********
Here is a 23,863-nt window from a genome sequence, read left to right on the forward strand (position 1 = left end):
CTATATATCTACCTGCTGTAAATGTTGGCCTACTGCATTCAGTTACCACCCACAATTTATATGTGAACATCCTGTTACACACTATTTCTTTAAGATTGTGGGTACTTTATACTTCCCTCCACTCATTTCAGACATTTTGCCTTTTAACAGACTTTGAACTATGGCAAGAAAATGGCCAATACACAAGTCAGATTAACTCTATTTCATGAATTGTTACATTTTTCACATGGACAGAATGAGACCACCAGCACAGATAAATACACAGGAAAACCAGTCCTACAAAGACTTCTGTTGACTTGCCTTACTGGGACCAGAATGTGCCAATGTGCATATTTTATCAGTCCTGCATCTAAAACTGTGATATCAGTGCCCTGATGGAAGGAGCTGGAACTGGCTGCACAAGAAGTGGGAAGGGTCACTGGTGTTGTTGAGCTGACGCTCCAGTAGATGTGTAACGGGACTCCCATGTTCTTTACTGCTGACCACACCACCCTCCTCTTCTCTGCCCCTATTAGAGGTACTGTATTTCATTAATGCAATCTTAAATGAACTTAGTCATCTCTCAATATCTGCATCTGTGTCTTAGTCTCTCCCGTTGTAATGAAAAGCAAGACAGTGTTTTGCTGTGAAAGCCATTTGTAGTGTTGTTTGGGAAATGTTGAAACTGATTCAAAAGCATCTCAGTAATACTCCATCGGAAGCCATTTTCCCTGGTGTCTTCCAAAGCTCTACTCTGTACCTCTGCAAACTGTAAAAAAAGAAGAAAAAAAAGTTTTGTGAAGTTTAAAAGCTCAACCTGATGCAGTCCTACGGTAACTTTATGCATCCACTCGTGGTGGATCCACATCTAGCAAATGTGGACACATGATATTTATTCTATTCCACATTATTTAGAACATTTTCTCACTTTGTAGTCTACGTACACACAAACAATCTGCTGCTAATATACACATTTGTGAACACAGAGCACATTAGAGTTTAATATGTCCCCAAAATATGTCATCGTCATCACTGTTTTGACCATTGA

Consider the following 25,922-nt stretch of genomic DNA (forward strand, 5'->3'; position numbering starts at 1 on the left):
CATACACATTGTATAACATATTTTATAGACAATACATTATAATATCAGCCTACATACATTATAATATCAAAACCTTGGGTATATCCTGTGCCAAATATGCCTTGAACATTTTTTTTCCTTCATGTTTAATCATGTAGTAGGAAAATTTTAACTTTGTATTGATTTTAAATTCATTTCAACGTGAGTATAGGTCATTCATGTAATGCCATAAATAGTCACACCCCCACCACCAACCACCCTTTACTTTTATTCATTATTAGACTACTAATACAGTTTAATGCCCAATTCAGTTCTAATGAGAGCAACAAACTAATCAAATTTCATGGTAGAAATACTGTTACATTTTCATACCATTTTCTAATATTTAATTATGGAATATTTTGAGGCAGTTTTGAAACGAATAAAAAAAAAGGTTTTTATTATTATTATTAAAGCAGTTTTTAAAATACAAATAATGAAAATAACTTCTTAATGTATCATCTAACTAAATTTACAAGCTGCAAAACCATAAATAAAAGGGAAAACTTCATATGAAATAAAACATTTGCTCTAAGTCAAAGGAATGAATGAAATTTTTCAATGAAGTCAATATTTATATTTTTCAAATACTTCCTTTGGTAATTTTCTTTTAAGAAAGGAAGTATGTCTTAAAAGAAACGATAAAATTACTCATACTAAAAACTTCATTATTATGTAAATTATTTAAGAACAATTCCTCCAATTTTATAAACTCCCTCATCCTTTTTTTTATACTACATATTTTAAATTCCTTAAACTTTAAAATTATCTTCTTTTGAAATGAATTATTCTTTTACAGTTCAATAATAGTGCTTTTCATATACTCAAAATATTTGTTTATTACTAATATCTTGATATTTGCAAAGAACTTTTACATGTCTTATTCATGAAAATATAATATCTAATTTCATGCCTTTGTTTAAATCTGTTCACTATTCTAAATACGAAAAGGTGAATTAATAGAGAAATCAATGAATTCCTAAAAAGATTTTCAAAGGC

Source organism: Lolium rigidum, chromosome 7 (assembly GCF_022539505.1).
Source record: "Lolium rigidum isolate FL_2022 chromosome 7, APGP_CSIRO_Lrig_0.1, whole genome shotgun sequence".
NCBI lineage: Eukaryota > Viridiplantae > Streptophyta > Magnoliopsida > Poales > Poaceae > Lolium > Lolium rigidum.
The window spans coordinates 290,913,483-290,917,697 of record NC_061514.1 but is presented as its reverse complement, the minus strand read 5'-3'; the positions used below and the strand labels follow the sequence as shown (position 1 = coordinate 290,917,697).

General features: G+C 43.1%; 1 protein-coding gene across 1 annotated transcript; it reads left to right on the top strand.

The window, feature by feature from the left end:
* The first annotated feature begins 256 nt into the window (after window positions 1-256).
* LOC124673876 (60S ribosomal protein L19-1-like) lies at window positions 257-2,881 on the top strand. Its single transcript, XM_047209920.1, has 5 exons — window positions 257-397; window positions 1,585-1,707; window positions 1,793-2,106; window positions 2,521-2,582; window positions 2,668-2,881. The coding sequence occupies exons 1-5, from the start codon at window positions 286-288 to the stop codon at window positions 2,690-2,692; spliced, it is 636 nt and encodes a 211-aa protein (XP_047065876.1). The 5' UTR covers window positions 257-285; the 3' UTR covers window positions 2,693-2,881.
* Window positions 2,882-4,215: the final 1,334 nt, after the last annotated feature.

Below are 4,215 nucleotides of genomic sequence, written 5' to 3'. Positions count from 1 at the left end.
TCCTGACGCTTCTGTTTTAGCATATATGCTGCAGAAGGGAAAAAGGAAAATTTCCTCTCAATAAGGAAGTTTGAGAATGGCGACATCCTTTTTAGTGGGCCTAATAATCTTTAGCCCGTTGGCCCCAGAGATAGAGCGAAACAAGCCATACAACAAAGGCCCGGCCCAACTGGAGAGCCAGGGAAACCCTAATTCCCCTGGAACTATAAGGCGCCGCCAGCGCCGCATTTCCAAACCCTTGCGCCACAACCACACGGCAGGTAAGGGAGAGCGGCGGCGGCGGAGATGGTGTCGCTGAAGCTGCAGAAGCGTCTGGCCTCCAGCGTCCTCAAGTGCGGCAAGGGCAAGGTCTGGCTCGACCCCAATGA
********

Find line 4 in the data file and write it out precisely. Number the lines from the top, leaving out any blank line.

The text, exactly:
CATACACATTGTATAACATATTTTATAGACAATACATTATAATATCAGCCTACATACATTATAATATCAAAACCTTGGGTATATCCTGTGCCAAATATGCCTTGAACATTTTTTTTCCTTCATGTTTAATCATGTAGTAGGAAAATTTTAACTTTGTATTGATTTTAAATTCATTTCAACGTGAGTATAGGTCATTCATGTAATGCCATAAATAGTCACACCCCCACCACCAACCACCCTTTACTTTTATTCATTATTAGACTACTAATACAGTTTAATGCCCAATTCAGTTCTAATGAGAGCAACAAACTAATCAAATTTCATGGTAGAAATACTGTTACATTTTCATACCATTTTCTAATATTTAATTATGGAATATTTTGAGGCAGTTTTGAAACGAATAAAAAAAAAGGTTTTTATTATTATTATTAAAGCAGTTTTTAAAATACAAATAATGAAAATAACTTCTTAATGTATCATCTAACTAAATTTACAAGCTGCAAAACCATAAATAAAAGGGAAAACTTCATATGAAATAAAACATTTGCTCTAAGTCAAAGGAATGAATGAAATTTTTCAATGAAGTCAATATTTATATTTTTCAAATACTTCCTTTGGTAATTTTCTTTTAAGAAAGGAAGTATGTCTTAAAAGAAACGATAAAATTACTCATACTAAAAACTTCATTATTATGTAAATTATTTAAGAACAATTCCTCCAATTTTATAAACTCCCTCATCCTTTTTTTTATACTACATATTTTAAATTCCTTAAACTTTAAAATTATCTTCTTTTGAAATGAATTATTCTTTTACAGTTCAATAATAGTGCTTTTCATATACTCAAAATATTTGTTTATTACTAATATCTTGATATTTGCAAAGAACTTTTACATGTCTTATTCATGAAAATATAATATCTAATTTCATGCCTTTGTTTAAATCTGTTCACTATTCTAAATACGAAAAGGTGAATTAATAGAGAAATCAATGAATTCCTAAAAAGATTTTCAAAGGC